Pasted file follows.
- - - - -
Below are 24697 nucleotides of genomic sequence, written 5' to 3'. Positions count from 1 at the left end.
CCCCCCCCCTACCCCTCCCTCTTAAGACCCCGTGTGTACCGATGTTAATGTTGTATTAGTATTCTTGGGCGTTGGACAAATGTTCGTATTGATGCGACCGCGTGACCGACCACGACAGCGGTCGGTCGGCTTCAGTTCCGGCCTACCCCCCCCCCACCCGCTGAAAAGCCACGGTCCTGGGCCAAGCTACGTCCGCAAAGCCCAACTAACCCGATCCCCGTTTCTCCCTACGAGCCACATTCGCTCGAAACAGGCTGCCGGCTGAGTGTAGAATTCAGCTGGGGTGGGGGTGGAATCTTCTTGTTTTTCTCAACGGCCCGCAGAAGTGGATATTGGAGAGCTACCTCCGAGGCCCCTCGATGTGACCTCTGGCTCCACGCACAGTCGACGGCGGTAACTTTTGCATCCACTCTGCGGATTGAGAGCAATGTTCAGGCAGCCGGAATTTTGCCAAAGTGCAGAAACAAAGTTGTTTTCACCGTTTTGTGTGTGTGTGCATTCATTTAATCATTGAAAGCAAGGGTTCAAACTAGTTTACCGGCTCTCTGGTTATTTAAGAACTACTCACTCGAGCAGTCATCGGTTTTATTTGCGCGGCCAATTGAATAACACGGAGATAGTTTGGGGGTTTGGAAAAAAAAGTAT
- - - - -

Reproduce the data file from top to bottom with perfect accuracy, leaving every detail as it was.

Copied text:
Below are 24697 nucleotides of genomic sequence, written 5' to 3'. Positions count from 1 at the left end.
CCCCCCCCCTACCCCTCCCTCTTAAGACCCCGTGTGTACCGATGTTAATGTTGTATTAGTATTCTTGGGCGTTGGACAAATGTTCGTATTGATGCGACCGCGTGACCGACCACGACAGCGGTCGGTCGGCTTCAGTTCCGGCCTACCCCCCCCCCACCCGCTGAAAAGCCACGGTCCTGGGCCAAGCTACGTCCGCAAAGCCCAACTAACCCGATCCCCGTTTCTCCCTACGAGCCACATTCGCTCGAAACAGGCTGCCGGCTGAGTGTAGAATTCAGCTGGGGTGGGGGTGGAATCTTCTTGTTTTTCTCAACGGCCCGCAGAAGTGGATATTGGAGAGCTACCTCCGAGGCCCCTCGATGTGACCTCTGGCTCCACGCACAGTCGACGGCGGTAACTTTTGCATCCACTCTGCGGATTGAGAGCAATGTTCAGGCAGCCGGAATTTTGCCAAAGTGCAGAAACAAAGTTGTTTTCACCGTTTTGTGTGTGTGTGCATTCATTTAATCATTGAAAGCAAGGGTTCAAACTAGTTTACCGGCTCTCTGGTTATTTAAGAACTACTCACTCGAGCAGTCATCGGTTTTATTTGCGCGGCCAATTGAATAACACGGAGATAGTTTGGGGGTTTGGAAAAAAAAGTAT